Nogales High School Tackles Ethical Issues

Bradley Kwon, Sophomore

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Last month, Nogales’ National High School Ethics Bowl team participated in a regional competition.

On February 2, 2019, the event, which was held at Chapman University, comprised of twenty-four high schools determined to earn candidacy at the state-wide competition. Nogales High School was fortunate to be a first-time participant at this meeting of the minds.

The prestigious competition mandated that each high school compete in three rounds. The teams strove to earn the score of 3-0 for each round, giving the teams the chance to be one of two team-finalists of the regional competition. For the three rounds, schools were paired to test their ethical perspectives with a panel of judges prevalent in each round to critique the teams answers.

The material included various cases that addressed ethical issues and boundaries. Some cases highlighted gerrymandering, the right to privacy and the utilization of aphrodisiacs: The cases allowed certain arguments to be proposed and countered by the opposing teams.

Nogales’ team consisted of three sophomores: Fernando Rax, Benito Gonzales and Bradley Kwon. The competitors were driven to perform exceptionally, despite their disadvantage of being first-time participants and lack of experience. Fernando Rax asserted, “There were so many things against our favor: our small team number, inexperience, and fear. Nonetheless, our mindsets were not altered in the slightest.”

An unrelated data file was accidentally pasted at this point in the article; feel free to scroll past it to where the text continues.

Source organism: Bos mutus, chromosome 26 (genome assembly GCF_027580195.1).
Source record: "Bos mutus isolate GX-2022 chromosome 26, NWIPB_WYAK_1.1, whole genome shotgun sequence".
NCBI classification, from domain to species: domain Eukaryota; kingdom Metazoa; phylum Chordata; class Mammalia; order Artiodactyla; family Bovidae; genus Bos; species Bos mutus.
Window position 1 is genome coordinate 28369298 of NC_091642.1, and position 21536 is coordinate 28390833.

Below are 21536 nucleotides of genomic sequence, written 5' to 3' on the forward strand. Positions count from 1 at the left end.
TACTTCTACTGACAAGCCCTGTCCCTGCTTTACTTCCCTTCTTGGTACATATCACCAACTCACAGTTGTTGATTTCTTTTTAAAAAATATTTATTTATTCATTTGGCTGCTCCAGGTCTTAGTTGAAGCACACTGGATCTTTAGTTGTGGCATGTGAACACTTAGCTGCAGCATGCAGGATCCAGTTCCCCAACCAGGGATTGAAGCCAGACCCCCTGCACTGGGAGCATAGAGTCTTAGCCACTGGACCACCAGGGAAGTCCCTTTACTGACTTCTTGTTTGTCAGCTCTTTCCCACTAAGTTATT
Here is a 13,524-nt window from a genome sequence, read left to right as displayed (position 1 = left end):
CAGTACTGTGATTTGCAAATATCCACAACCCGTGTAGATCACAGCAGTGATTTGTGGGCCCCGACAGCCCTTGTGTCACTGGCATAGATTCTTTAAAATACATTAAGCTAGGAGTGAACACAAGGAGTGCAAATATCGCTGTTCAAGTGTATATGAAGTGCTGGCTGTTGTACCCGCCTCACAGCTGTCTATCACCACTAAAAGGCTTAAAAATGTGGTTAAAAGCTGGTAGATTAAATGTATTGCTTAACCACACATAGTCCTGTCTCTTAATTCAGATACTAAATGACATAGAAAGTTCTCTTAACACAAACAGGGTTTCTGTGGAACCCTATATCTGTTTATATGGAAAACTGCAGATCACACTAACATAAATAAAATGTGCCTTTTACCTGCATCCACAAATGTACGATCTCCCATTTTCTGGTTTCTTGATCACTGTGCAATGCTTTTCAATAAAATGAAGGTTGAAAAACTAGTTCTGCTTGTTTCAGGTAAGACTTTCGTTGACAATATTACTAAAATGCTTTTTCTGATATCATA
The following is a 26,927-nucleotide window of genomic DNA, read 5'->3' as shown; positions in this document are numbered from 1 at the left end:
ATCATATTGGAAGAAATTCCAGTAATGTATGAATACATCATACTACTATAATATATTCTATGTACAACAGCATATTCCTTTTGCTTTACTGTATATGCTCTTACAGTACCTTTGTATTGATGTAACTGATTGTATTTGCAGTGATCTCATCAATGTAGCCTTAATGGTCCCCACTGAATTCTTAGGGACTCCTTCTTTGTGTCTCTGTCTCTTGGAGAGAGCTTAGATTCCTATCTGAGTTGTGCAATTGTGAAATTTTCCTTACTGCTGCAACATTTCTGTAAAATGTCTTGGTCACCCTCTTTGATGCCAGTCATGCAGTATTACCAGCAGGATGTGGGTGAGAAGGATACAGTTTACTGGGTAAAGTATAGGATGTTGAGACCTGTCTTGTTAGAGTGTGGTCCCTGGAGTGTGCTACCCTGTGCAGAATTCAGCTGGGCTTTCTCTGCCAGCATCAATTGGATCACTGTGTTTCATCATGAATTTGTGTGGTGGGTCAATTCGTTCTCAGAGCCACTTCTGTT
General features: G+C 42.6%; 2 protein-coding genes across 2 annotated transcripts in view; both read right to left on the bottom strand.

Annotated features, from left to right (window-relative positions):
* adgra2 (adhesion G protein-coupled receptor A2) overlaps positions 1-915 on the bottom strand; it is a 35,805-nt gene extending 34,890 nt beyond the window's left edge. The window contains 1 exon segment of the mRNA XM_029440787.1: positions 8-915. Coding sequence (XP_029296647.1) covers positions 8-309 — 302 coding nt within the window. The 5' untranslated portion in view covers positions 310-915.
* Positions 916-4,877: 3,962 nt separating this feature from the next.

Nogales’ team first competed against Arete Preparatory Academy and lost by a miniscule margin. The team members’ hopes escalated as the point-difference demonstrated their skill in the field of ethics. When asked about the team’s first round, Benito Gonzales optimistically stated: “We could have easily won that round. Our confidence, however, served as a great burden. We were so close.”

The team then lost the following two rounds to Glendora High School and Canyon Crest High School, respectively. Nogales’ team, despite their great efforts, accepted the losses as vital lessons for next year’s National High School Ethics Bowl.

The three members are hoping to recruit several new members willing to compete in next year’s challenging event. They are also seeking methods to incorporate today’s political, economic, and social issues into preparation for the competition and to spread awareness of these issues.

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